Fire Safety Audit

Fire Safety Audit

Unlike the assessment, an audit checks that the building matches the Approved Building Design and is an annual inspection and review of Fire Safety Measures. The audit is a part of the Essential Safety Measures requirement for the building and includes a review of the building and related documentation including equipment test reports, training procedures, block plans, and more. A fire safety audit must also be completed by a registered Fire Safety Engineer who will conduct the audit in line with the Building Code of Australia and Australian Standards.

Fire Safety Audits should be completed at least once a year in accordance with the ESM. They should also be performed whenever a notable problem in any of the fire safety systems is discovered, any time your fire safety needs have changed, and even if you’re wanting to upgrade or consolidate your fire safety systems.

Your building’s approved design and occupancy permit will include a lot more than fire safety and will have details regarding the required maintenance as part of your property’s essential safety measures. The regularity of fire safety audits depends on any significant changes within the workplace and should be conducted in the event of the following situations;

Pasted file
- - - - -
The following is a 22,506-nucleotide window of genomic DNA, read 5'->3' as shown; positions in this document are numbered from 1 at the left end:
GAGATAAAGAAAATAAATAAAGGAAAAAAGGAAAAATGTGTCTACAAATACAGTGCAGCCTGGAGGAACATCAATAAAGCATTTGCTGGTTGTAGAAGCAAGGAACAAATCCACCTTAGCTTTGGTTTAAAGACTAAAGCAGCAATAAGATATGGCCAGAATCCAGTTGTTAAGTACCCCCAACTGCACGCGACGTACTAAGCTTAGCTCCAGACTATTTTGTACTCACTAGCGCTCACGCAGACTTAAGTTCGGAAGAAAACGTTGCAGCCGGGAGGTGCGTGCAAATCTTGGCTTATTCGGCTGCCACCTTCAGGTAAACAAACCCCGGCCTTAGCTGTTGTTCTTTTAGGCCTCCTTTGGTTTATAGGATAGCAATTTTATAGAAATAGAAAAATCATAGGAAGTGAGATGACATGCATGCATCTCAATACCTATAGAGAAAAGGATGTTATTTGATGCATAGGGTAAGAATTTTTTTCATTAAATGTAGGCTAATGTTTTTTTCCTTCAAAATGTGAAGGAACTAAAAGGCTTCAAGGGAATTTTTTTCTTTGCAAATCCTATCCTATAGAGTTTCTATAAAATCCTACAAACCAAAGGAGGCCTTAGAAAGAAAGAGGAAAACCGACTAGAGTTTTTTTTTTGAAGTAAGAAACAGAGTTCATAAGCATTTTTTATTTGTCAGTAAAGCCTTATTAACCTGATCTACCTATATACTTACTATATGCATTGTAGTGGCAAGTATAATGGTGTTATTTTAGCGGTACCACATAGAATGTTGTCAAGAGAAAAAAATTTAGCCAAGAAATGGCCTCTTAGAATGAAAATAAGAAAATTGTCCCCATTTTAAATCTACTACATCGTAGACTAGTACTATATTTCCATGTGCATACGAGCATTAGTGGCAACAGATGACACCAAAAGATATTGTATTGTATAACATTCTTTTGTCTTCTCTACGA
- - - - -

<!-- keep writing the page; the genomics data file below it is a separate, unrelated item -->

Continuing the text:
• Changes to the workplace layout or structure of the building.
  • An increase in the number of people in the building
  • A fire incident or accident
  • Hazardous substance storage is introduced or changed
  • Changes to equipment and machinery
  • An employee with a disability is hired

Fire safety risk assessments should be conducted in all areas of your business premises and all potential hazards should be noted and documented. Appropriate measures should then be taken to reduce the risk of fire and injuries.

What should I prepare for?